The many hours we put into overclocking Ryzen and Asus' Crosshair VI Hero were made more difficult than we're used to due to the many bugs in AMD's nascent Socket AM4 platform.
Of course, it is never easy to start with a new platform in-hand, but when every single component is unfamiliar, and complicated by the fact that AMD seems to have rushed its launch without disseminating information to everyone who needed it, don't even bother counting the hours you spend trying to explore various settings for the first time.
The target is constantly moving, too. Regular BIOS updates intended to smash show-stopping bugs often require trashing old results and starting over from scratch. We didn't think we'd ever finish. And indeed, many updates have happened since this piece was published on Tom's Hardware's French site.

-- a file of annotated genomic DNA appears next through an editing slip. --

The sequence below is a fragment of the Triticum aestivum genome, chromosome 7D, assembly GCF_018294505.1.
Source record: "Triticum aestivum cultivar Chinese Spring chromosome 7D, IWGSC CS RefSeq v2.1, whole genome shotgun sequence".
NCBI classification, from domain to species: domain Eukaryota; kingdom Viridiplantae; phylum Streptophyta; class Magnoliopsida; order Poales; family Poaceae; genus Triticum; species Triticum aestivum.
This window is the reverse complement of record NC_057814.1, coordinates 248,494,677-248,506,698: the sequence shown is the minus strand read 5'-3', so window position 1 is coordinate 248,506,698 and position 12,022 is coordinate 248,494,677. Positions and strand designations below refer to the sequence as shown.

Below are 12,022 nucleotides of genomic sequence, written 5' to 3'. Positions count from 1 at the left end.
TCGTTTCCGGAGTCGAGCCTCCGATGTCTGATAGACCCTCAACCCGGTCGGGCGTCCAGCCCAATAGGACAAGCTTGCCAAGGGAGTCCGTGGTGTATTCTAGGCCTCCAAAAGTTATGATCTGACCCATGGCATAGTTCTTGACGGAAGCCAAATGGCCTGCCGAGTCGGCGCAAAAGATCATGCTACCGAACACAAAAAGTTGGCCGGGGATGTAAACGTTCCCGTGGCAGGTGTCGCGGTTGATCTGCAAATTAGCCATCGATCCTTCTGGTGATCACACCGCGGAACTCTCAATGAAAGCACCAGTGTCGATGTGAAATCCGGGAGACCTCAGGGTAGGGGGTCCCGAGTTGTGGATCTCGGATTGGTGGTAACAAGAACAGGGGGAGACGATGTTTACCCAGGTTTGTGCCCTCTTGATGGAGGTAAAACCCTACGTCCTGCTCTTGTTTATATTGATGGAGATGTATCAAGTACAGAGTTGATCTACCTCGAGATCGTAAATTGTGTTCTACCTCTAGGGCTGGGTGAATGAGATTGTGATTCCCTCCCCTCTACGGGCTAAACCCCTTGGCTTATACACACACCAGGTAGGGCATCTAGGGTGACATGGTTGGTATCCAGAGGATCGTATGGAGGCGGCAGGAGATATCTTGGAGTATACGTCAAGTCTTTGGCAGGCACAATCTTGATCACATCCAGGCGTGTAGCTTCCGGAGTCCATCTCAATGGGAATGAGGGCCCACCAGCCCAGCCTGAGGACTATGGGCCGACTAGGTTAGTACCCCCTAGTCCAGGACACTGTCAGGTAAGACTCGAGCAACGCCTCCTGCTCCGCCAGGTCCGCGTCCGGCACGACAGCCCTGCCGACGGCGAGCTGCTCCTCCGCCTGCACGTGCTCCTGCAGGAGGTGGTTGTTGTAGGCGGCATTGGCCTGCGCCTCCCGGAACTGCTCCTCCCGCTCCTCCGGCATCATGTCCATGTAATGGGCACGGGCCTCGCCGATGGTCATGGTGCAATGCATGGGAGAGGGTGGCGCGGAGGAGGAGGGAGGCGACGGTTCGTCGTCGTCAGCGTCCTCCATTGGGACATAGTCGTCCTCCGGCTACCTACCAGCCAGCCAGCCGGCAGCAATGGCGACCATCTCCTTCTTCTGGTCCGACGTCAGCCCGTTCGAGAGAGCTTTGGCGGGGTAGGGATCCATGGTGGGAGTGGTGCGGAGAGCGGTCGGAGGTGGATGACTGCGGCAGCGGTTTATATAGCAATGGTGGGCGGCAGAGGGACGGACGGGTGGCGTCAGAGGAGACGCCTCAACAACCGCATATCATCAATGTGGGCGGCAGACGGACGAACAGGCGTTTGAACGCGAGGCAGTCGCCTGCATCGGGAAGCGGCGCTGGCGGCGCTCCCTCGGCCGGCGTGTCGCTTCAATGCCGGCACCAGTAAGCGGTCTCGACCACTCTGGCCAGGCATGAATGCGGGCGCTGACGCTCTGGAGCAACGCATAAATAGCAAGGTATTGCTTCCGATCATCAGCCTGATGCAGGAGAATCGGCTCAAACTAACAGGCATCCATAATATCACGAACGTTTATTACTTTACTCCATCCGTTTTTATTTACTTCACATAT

At a certain point, though, with all of the data in front of us, overclocking Ryzen becomes child's play. Increase a multiplier, fiddle with the memory data rate; it's naturally pretty intuitive.
The BCLK Frequency & RAM Surprise Attack!
If you want to add 4 to 5% more performance, you must have a motherboard that lets you modify the reference clock, such as our Crosshair VI Hero. You'll want to pore over our data and try replicating some of our experiments using the options and settings we dialed in.
For tinkerers, Ryzen 7 1700 is the eight-core model we suggest. Once these CPUs are pushed to their limit, the final difference between them is negligible.
Be sure to configure your memory with relation to the BCLK Frequency setting, which can significantly improve gaming performance. Don't hesitate to spend extra on high-performance memory. G.Skill's Flare X kit proved to be very practical thanks to Asus' D.O.C.P profiles.
The Ryzen platform, in all of its newness, still suffers from several bugs. Watch carefully for BIOS updates from your motherboard vendor. Little by little, these will correct problem spots, improving stability and increasing performance.
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